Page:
[stach-oo-tawr-ee, -tohr-ee]


of, relating to, or of the nature of a statute.
prescribed or authorized by statute.
conforming to statute.
(of an offense) recognized by statute; legally punishable.

Origin of statutory

First recorded in 1710–20; statute + -ory1
Related formsstat·u·to·ri·ly, adverbnon·stat·u·to·ry, adjective Unabridged Based on the Random House Unabridged Dictionary, © Random House, Inc. 2019

Related Words for statutory

legal, lawful, judicial, rightful

Examples from the Web for statutory

Contemporary Examples of statutory

Historical Examples of statutory

  • Not that all in Ascalon were vicious and beyond the statutory and moral laws.

    Trail's End

    George W. Ogden

  • They cannot afford to do the latter and the statutory laws may forbid the former.

    Commercial Geography

    Jacques W. Redway

  • This Board commands a statutory endowment of 231,000 a year.

    Ireland and Poland

    Thomas William Rolleston

  • By old English statutory law, the whale is declared "a royal fish."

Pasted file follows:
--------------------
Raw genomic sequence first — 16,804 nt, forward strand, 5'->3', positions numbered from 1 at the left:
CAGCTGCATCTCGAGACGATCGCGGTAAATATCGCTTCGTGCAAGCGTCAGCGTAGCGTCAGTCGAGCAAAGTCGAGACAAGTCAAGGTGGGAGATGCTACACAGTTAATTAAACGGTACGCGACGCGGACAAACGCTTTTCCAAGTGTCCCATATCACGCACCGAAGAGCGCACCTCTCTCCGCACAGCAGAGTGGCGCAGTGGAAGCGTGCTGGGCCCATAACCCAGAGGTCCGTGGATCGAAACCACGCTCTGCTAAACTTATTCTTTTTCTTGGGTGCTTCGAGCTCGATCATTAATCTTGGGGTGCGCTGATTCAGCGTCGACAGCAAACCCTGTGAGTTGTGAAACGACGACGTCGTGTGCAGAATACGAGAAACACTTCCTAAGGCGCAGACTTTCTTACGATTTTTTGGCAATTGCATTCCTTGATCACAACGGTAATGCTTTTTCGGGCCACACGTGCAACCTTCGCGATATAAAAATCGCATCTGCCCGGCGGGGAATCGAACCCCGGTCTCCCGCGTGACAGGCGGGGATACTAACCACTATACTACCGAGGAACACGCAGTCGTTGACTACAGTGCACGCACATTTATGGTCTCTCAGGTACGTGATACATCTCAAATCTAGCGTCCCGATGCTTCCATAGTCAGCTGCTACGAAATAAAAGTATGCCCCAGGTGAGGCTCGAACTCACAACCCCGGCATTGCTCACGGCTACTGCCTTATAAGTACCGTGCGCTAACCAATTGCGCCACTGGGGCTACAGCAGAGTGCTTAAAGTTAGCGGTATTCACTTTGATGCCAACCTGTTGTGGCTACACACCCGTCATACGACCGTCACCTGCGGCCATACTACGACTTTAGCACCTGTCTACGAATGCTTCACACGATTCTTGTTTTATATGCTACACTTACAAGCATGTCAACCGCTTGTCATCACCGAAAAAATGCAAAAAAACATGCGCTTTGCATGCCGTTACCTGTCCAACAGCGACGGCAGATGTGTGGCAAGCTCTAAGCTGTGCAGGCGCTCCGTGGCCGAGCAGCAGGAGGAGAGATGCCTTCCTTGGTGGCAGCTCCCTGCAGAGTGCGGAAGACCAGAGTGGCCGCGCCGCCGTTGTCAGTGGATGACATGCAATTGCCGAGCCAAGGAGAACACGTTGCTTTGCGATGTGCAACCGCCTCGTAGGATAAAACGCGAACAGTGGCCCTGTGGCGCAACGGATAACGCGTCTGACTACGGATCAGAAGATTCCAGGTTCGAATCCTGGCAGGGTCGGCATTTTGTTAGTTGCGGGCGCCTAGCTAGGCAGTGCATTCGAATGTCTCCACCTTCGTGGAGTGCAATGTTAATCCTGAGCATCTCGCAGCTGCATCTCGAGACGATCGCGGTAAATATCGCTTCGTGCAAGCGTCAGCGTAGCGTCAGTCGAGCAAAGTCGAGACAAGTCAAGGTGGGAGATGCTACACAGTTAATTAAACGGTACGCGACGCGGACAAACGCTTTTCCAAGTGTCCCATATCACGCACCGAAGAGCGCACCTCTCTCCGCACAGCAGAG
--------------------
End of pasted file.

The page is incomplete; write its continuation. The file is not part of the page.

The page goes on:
• If he is not a lover he is not a husband except for statutory purposes—that is all.

British Dictionary definitions for statutory



of, relating to, or having the nature of a statute
prescribed or authorized by statute
(of an offence)
  1. recognized by statute
  2. subject to a punishment or penalty prescribed by statute
Derived Formsstatutorily, adverb
Collins English Dictionary - Complete & Unabridged 2012 Digital Edition © William Collins Sons & Co. Ltd. 1979, 1986 © HarperCollins Publishers 1998, 2000, 2003, 2005, 2006, 2007, 2009, 2012

Word Origin and History for statutory

"pertaining to statues," 1717, from statute + -ory. Statutory rape attested from 1898; in U.S., "sexual intercourse with a female below the legal age of consent, whether forced or not."

Online Etymology Dictionary, © 2010 Douglas Harper